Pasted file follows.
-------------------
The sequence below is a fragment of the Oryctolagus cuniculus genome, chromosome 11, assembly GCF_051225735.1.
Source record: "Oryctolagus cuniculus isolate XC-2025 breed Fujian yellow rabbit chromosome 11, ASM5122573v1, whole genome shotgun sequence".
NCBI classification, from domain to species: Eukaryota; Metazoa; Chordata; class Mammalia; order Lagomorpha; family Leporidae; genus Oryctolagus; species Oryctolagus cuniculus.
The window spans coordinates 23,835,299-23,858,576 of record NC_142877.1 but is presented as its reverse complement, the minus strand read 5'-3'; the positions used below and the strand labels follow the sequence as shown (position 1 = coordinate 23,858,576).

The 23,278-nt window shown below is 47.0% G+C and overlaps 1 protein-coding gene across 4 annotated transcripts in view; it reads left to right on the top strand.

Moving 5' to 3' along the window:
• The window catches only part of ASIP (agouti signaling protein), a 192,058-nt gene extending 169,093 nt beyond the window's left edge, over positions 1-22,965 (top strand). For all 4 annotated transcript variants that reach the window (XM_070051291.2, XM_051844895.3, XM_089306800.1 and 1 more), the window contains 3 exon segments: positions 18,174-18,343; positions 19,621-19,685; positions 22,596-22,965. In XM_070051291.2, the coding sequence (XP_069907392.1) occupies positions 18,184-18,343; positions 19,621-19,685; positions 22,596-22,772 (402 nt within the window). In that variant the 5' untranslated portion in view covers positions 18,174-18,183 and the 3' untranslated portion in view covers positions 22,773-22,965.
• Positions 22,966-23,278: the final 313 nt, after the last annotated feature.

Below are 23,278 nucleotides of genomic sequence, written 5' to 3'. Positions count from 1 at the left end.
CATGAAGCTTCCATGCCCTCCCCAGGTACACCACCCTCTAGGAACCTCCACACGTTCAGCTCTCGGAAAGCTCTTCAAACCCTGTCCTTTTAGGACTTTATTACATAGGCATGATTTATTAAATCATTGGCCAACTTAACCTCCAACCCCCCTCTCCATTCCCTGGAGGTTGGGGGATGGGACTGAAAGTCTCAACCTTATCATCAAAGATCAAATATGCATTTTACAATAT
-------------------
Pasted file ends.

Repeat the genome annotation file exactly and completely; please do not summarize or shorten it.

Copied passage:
The sequence below is a fragment of the Oryctolagus cuniculus genome, chromosome 11, assembly GCF_051225735.1.
Source record: "Oryctolagus cuniculus isolate XC-2025 breed Fujian yellow rabbit chromosome 11, ASM5122573v1, whole genome shotgun sequence".
NCBI classification, from domain to species: Eukaryota; Metazoa; Chordata; class Mammalia; order Lagomorpha; family Leporidae; genus Oryctolagus; species Oryctolagus cuniculus.
The window spans coordinates 23,835,299-23,858,576 of record NC_142877.1 but is presented as its reverse complement, the minus strand read 5'-3'; the positions used below and the strand labels follow the sequence as shown (position 1 = coordinate 23,858,576).

The 23,278-nt window shown below is 47.0% G+C and overlaps 1 protein-coding gene across 4 annotated transcripts in view; it reads left to right on the top strand.

Moving 5' to 3' along the window:
• The window catches only part of ASIP (agouti signaling protein), a 192,058-nt gene extending 169,093 nt beyond the window's left edge, over positions 1-22,965 (top strand). For all 4 annotated transcript variants that reach the window (XM_070051291.2, XM_051844895.3, XM_089306800.1 and 1 more), the window contains 3 exon segments: positions 18,174-18,343; positions 19,621-19,685; positions 22,596-22,965. In XM_070051291.2, the coding sequence (XP_069907392.1) occupies positions 18,184-18,343; positions 19,621-19,685; positions 22,596-22,772 (402 nt within the window). In that variant the 5' untranslated portion in view covers positions 18,174-18,183 and the 3' untranslated portion in view covers positions 22,773-22,965.
• Positions 22,966-23,278: the final 313 nt, after the last annotated feature.

Below are 23,278 nucleotides of genomic sequence, written 5' to 3'. Positions count from 1 at the left end.
CATGAAGCTTCCATGCCCTCCCCAGGTACACCACCCTCTAGGAACCTCCACACGTTCAGCTCTCGGAAAGCTCTTCAAACCCTGTCCTTTTAGGACTTTATTACATAGGCATGATTTATTAAATCATTGGCCAACTTAACCTCCAACCCCCCTCTCCATTCCCTGGAGGTTGGGGGATGGGACTGAAAGTCTCAACCTTATCATCAAAGATCAAATATGCATTTTACAATAT